Biofuel research isn’t just a matter of finding the right type of biomass—corn grain, soybean oil, or other material—and converting it into fuel. Scientists must also find environmentally and economically sound uses for the coproducts from biofuel production.
For example, producing a gallon of biodiesel from soybean oil also yields around two-thirds of a pound of crude glycerin. When this glycerin is refined to 99 percent purity, it can be used in many products, including pharmaceuticals, foods, drinks, cosmetics, and toiletries.
Livestock and poultry producers are looking for new sources of feed supplements to save costs and boost nutrition. “Several scientists have shown that it is possible to supplement pig diets with dried distiller’s grains, which remain after ethanol production. Though this can result in equivalent animal productivity, it can also result in increased manure production—and higher levels of volatile organic compounds, which may increase odor emissions,” says animal nutritionist Brian Kerr, who works at the ARS Swine Odor and Manure Management Research Unit at Ames, Iowa. “We decided to look at using the coproducts from biodiesel production as feed supplements because no such data was available to the livestock industry.”
Kerr partnered with animal scientist William Dozier—formerly in the ARS Poultry Research Unit at Mississippi State and now with Auburn University—and Iowa State University colleague Kristjan Bregendahl to see whether crude glycerin could be used to supplement livestock feed.
Glycerin Supplements Are a Success
Kerr led studies that examined how crude glycerin feed supplements affected swine energy use. In five different experiments, he supplemented the diets of starter pigs and finisher pigs with different levels of crude glycerin. Overall, these studies showed that the sample of crude glycerin contained an apparent metabolizable energy (AME) concentration of 3,207 calories per kilogram (kcal/kg). AME is a standard measure of energy used in nutritional studies.
Pigs fed the crude glycerin were able to digest it efficiently, and it provided them with a supply of caloric energy that basically equaled that of corn grain. A followup study showed no effects on weight, carcass composition, and meat quality in pigs fed diets containing 5 percent or 10 percent crude glycerin from weaning to market weight.
Meanwhile, Dozier and Bregendahl evaluated the use of glycerin supplements in poultry feed. They used 48 egg-laying hens and 1,392 broilers in 4 research studies.
After feeding four levels of crude glycerin to laying hens, Bregendahl determined the AME in the crude glycerin to be 3,805 kcal/kg. He also compared feed consumption, egg production, egg weight, and egg mass (calculated by multiplying egg production and egg weight) and found no significant differences among the four groups.
“Glycerin supplements were well utilized for egg production by the hens,” he says.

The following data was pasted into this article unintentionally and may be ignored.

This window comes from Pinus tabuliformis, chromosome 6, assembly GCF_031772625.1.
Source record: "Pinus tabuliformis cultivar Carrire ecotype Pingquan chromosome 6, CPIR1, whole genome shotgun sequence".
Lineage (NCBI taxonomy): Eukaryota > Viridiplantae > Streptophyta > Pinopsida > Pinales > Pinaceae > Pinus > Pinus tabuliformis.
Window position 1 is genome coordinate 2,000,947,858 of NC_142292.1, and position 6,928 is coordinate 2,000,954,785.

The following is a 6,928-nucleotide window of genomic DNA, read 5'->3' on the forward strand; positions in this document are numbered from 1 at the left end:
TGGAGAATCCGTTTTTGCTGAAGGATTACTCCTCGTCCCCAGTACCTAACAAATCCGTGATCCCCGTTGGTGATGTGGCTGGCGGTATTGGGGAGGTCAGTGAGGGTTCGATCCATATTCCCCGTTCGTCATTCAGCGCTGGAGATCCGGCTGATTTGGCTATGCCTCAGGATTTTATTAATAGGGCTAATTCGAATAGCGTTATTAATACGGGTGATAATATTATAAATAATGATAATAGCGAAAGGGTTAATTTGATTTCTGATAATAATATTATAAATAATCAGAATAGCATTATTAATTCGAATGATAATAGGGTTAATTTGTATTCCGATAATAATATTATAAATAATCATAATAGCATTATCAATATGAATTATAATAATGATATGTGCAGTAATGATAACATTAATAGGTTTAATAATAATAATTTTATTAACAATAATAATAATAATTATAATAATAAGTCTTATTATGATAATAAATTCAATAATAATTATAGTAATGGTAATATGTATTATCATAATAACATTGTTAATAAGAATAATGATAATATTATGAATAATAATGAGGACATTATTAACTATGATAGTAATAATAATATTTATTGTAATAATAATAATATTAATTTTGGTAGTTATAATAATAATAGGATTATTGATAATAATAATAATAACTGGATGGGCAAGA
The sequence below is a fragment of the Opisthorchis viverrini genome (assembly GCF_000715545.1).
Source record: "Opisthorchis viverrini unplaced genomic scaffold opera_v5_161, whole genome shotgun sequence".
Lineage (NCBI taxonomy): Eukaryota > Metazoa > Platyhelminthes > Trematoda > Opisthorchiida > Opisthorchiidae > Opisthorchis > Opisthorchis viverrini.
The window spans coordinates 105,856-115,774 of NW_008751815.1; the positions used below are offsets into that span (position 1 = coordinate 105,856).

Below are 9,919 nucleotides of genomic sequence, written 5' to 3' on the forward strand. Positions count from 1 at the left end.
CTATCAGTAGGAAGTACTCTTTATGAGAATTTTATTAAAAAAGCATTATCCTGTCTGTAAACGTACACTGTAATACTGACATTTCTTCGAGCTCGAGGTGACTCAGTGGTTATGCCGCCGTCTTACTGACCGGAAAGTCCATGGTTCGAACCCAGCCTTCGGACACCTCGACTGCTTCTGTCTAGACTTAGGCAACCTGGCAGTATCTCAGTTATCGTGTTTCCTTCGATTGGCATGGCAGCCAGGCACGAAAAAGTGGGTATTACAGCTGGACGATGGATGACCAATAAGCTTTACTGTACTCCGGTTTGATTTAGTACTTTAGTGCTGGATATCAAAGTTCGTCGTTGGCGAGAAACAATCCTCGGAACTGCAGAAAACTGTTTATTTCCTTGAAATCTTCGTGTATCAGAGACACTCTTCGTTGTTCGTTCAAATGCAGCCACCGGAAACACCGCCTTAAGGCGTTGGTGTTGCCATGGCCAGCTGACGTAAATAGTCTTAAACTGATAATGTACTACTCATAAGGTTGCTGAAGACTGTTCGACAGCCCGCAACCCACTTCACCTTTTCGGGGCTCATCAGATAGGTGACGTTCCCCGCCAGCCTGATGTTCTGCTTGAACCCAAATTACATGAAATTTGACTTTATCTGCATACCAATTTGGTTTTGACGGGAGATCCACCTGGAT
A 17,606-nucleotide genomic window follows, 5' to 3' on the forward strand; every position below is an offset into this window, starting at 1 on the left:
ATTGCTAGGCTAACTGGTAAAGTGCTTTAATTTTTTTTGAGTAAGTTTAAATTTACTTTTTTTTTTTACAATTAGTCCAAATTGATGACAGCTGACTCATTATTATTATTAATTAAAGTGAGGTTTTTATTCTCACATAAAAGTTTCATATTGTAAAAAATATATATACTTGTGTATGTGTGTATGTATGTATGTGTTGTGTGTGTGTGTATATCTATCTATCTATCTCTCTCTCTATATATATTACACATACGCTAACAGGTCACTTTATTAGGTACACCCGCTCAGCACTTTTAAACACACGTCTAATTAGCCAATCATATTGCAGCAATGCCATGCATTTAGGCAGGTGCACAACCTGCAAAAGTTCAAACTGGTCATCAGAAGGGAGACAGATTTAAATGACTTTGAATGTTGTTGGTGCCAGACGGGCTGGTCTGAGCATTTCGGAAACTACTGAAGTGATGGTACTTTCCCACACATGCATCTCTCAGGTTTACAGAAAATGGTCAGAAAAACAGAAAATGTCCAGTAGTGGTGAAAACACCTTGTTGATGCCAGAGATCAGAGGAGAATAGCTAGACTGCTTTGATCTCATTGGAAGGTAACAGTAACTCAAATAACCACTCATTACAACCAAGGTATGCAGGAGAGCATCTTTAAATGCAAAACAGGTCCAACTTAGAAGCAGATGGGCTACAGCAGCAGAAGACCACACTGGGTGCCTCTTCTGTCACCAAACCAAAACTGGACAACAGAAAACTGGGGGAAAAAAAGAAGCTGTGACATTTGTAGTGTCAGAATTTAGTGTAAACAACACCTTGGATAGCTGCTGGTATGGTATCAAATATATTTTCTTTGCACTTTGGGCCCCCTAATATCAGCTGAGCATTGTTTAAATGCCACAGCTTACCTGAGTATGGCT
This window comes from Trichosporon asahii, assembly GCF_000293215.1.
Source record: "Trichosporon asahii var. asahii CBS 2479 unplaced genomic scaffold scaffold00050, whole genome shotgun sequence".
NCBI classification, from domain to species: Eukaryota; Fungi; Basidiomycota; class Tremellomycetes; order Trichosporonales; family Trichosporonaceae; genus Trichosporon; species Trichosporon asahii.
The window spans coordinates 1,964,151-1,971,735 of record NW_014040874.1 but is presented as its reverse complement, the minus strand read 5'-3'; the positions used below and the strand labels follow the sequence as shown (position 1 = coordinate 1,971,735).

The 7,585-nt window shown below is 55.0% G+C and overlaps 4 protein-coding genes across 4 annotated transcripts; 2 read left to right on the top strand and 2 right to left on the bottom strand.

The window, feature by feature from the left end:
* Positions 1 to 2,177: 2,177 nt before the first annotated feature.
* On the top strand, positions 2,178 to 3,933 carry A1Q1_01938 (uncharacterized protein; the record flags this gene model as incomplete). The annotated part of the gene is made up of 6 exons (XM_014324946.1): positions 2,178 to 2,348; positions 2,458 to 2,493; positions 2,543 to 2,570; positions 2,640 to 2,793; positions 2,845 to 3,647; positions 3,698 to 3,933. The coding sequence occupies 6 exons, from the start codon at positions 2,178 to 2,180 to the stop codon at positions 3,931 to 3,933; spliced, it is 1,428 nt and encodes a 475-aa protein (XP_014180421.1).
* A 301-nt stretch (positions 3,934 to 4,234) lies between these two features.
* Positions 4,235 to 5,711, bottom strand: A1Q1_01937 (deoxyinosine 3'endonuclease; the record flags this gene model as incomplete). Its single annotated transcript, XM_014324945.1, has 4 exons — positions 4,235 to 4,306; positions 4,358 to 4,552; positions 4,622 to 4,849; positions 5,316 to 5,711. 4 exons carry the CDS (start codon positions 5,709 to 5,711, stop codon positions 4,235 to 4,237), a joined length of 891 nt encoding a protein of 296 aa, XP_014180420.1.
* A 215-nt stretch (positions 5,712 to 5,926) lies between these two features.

Dozier, meanwhile, conducted three broiler studies. In his first study, young broilers consumed either a control diet with no glycerin supplementation or feed with a 6-percent glycerin content. His results indicated that glycerin provided the 7- to 11-day-old broilers with an AME of 3,621 kcal/kg. Later research resulted in similar findings for older broilers. Glycerin supplements at varying levels provided 21- to 24-day-old broilers with an AME of 3,331 kcal/kg and 42- to 45-day-old broilers with an AME of 3,349 kcal/kg.
Overall, the data indicates that crude glycerin is an excellent source of energy in swine and poultry rations and can be used without harming animal performance, carcass composition, or meat quality.
“This research project has been a success so far,” says Dozier. “We will have a total of six peer-reviewed papers from this research, and we’ve been invited to present the results at national and international nutrition conferences. But we still need additional research on how to handle glycerin as an alternative feedstuff for swine and poultry in integrated feed mills.”
He also notes that from a nutritional standpoint, this technology can serve as an alternative dietary energy source that could result in lower feed costs.
Crude glycerin does contain small amounts of methanol and salt, which could potentially limit its use as a feed supplement. Additional studies might be needed to assess how much methanol livestock can safely ingest in glycerin supplements, which would help regulators refine U.S. standards for using crude glycerin in livestock feed.
But as U.S. biodiesel production continues to boom, crude glycerin supplements could be a win-win situation for biodiesel producers and farmers alike.
“Swine and poultry producers are very interested in supplementing livestock feed with glycerin,” Kerr notes. “This way, crops can be used for both biofuels and for livestock at the same time.”—By Alfredo Flores and Ann Perry, Agricultural Research Service Information Staff.
This research is part of Food Animal Production (#101) and Manure and Byproduct Utilization (#206), two ARS national programs described on the World Wide Web at www.nps.ars.usda.gov.
"Biodiesel With Benefits: Fuel for Cars and Leftovers for Livestock" was published in the April 2009 issue of Agricultural Research magazine.